Unlock Your Creative Power

It’s easy to spend your life wishing you were more creative, thinking that creativity is an innate trait that you weren’t lucky enough to be born with. With this mind-set, you make excuses, telling yourself that you would love to paint, write or play the piano, but you’re simply not creative enough. Creativity expert Julia Cameron believes you are. Working on the theory that we’re all creative, but we need to learn how to let ourselves be creative, Cameron has helped more than 1.5 million readers of her 1992 book, The Artist’s Way, do just that.

The Creative Backbone “The single most powerful way to integrate creativity into your daily life is to write morning pages,” says Cameron. “These pages work for artists of all forms,” whether you’re a poet or a visual artist. At their essence, Cameron says that “Morning pages are three pages of longhand writing, strictly stream of consciousness, whatever crosses your mind: ‘Oh God, another morning. I have nothing to say. I need to wash the curtains. Did I get the laundry yesterday? Blah, blah, blah.’ Although occasionally colorful, the morning pages are often negative, frequently self-pitying, repetitive, stilted or babyish, angry or bland&#151even silly sounding.

“There’s no wrong way to do morning pages,” continues Cameron. “These daily morning meanderings aren’t meant to be art. Or even writing. You’re simply using writing as a tool.”

Basically, Cameron feels that “all that angry, whiny, petty stuff you write down in the morning stands between you and your creativity. Worrying about your job, the laundry, the funny knock in the car&#151this stuff eddies through our subconscious and muddies our days.”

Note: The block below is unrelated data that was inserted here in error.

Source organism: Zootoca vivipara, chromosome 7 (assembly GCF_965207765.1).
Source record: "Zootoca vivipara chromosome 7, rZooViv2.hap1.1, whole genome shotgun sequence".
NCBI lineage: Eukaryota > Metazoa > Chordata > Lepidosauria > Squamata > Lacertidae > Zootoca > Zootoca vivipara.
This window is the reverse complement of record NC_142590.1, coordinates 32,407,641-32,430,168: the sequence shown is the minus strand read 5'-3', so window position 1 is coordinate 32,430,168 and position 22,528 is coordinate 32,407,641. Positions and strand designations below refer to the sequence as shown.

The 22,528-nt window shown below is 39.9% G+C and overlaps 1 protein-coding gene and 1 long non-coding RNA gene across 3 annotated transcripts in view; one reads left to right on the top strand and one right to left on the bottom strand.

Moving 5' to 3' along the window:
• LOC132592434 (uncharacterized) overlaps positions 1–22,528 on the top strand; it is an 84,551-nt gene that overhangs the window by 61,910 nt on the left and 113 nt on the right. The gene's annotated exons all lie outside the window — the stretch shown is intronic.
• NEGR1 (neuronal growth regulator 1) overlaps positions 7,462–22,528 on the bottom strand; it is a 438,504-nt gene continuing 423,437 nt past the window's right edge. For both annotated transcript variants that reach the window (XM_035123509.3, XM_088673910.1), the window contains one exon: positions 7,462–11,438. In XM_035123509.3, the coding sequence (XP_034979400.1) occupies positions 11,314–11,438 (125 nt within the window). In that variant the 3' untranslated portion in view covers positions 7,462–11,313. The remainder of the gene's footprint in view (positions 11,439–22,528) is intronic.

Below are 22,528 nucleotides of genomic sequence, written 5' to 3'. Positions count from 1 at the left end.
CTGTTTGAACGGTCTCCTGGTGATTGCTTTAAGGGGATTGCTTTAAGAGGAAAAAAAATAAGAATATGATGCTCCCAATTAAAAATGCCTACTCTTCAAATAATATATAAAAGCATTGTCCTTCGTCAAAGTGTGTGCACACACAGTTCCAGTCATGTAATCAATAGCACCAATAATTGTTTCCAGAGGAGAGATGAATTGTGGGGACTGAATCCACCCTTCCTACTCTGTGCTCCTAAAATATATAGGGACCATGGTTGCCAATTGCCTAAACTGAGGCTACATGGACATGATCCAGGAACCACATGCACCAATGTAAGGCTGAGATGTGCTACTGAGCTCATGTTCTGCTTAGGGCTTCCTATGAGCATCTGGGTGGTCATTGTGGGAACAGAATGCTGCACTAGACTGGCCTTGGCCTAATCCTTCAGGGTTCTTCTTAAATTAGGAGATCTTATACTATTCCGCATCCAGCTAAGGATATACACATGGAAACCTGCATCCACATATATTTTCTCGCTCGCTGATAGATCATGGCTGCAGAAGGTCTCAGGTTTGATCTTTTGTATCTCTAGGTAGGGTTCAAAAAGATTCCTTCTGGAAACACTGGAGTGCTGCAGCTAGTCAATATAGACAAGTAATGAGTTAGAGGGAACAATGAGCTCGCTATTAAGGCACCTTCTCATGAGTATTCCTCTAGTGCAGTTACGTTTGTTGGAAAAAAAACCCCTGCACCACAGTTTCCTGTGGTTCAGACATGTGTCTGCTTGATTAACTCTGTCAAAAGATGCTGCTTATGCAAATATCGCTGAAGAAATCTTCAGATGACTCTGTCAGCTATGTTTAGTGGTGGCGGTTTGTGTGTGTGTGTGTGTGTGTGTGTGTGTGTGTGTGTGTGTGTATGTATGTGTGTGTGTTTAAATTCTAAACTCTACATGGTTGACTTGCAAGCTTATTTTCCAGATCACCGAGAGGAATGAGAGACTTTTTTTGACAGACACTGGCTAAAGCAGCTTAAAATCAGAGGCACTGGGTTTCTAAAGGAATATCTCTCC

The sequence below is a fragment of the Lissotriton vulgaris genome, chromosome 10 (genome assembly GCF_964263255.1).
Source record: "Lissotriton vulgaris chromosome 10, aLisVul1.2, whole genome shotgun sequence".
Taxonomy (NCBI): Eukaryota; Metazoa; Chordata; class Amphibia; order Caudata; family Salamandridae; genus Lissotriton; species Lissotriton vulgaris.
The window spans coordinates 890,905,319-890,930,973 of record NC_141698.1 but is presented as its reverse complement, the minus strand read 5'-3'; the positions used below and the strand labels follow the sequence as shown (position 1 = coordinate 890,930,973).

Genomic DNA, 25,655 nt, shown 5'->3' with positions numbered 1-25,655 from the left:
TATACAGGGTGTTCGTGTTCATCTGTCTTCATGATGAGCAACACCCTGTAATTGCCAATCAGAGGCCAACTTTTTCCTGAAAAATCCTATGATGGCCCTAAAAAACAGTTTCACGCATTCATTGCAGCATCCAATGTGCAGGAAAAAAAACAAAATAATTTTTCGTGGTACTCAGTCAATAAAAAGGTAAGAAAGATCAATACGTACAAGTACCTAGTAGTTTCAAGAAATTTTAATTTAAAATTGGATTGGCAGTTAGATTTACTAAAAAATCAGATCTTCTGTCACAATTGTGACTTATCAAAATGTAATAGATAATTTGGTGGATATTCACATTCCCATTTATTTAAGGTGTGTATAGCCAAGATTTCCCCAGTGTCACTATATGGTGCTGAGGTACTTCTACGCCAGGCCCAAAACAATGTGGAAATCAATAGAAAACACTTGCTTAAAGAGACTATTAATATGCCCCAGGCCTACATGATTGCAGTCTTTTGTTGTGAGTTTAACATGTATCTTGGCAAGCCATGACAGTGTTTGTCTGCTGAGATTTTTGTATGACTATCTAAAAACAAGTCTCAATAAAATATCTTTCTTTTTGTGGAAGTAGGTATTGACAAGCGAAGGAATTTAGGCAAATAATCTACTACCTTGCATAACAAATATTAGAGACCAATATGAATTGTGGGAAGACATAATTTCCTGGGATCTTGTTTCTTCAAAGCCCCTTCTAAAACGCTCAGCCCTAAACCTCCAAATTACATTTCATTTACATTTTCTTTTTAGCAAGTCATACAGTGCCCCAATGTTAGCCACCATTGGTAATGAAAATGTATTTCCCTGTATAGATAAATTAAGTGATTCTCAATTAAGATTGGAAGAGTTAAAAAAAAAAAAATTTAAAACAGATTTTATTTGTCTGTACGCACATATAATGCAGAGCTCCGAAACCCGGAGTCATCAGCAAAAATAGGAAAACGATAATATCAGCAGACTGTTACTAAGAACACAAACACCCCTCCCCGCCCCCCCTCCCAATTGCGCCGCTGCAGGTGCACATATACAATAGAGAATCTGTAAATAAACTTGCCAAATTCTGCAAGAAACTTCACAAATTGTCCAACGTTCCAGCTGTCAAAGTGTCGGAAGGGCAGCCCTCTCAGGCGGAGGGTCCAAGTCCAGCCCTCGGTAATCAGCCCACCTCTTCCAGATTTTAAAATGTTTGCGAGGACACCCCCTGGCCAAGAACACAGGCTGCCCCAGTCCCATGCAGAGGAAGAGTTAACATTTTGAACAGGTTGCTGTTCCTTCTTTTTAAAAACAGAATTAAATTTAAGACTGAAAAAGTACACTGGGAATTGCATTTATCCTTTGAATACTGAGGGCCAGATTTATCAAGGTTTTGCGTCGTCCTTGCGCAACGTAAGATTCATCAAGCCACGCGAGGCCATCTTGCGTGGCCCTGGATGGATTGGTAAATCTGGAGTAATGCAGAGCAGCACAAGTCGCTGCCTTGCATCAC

Refilling the Well “Art is an image-using system,” says Cameron. “In order to create, we draw from our inner well. This inner well, an artistic reservoir, is ideally like a well-stocked trout pond. As artists we have an ecosystem that must be maintained. If you go fishing, you must replenish the well. Overtapping the well, much like overfishing the pond, leaves us with diminished resources.”

The two tools you can use to replenish yourself when you go fishing are the morning pages and the weekly artist date. “An artist date is a block of time, perhaps two hours weekly, especially set aside and committed to nurturing your creative consciousness, your inner artist. In its most primary form, the artist date is an excursion, a play date that you preplan. You don’t take anyone else along.

“For the artist date,” continues Cameron, “you go out and push the envelope and do something interesting. You can go to the art museum or a hip-hop show, or visit a fabric shop just to see all the silk. Something that fills the well and is more of an adventure. It’s not about mastering. It’s about a sense of play and adventure.”

Ultimately, combining this sense of play and adventure with writing the morning pages will provide you with the keys you need to lead a more creative life. All you have to do is give them a try.

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